YouTube - which is owned by internet giant Google - told our investigators it is policy to prohibit any content promoting dangerous illegal activities. The firm puts age restrictions on videos which fall into the so-called "educational" category but it consists only of a guidance notice.

This will be of little comfort to the families of victims like Shakira Pellow of Redruth, Cornwall, who died in her mother's arms after taking ecstasy.

Her brave family released a photo of her final hours in hospital to make others aware of the dangers.

Shakira - like most schoolchildren - was a keen viewer of YouTube.

Her sister Kayleigh said: "To the people posting these videos I would say: please, please stop."

Yet users like Drew Gilchrist continue to post the shocking material.

In one drug-glorifying video he says: "Everything feels so good. The colours started changing slowly and stuff. It was really cool."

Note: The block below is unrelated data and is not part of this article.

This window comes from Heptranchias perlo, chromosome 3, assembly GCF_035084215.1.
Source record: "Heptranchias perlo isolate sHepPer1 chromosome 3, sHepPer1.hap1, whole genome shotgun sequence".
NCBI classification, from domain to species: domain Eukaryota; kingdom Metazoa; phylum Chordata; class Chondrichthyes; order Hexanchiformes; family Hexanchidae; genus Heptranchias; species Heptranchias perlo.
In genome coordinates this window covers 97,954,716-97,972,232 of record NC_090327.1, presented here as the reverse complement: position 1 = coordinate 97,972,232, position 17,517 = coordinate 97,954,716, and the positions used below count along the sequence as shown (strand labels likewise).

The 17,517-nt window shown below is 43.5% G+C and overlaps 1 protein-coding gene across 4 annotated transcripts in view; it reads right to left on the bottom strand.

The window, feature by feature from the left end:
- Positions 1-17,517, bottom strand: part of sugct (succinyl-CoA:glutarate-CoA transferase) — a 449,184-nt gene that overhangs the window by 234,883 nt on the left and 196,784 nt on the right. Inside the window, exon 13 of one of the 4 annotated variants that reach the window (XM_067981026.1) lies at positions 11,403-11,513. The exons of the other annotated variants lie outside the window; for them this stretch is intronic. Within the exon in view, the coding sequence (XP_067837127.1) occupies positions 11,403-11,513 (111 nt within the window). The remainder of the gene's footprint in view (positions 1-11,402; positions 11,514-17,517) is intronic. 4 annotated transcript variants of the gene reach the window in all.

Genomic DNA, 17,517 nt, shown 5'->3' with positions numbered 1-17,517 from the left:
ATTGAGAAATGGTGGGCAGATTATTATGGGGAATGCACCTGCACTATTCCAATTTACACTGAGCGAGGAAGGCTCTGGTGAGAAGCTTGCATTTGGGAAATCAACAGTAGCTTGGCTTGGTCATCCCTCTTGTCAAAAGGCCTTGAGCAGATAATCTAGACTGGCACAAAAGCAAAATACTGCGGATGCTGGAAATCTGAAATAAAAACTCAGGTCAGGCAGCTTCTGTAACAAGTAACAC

When asked whether he thought it was appropriate to show potentially young users the content, he said: "Tutorials exist on the internet. YouTube is nothing special."

Other videos on YouTube detail taking heroin and the best way to inject while one user takes hallucinogenic DMT while on a high dose of a LSD. They get around the content of their videos by claiming they are for information and harm reduction.

Safer Heroin Injecting, narrated by a British user named John Derricott, has had more than 300,000 views.

Another Brit, Anastasia May, discusses her first time taking LSD. She says: "I am not promoting or glorifying drugs in any way - I just thought it would make an entertaining life story for a story time video."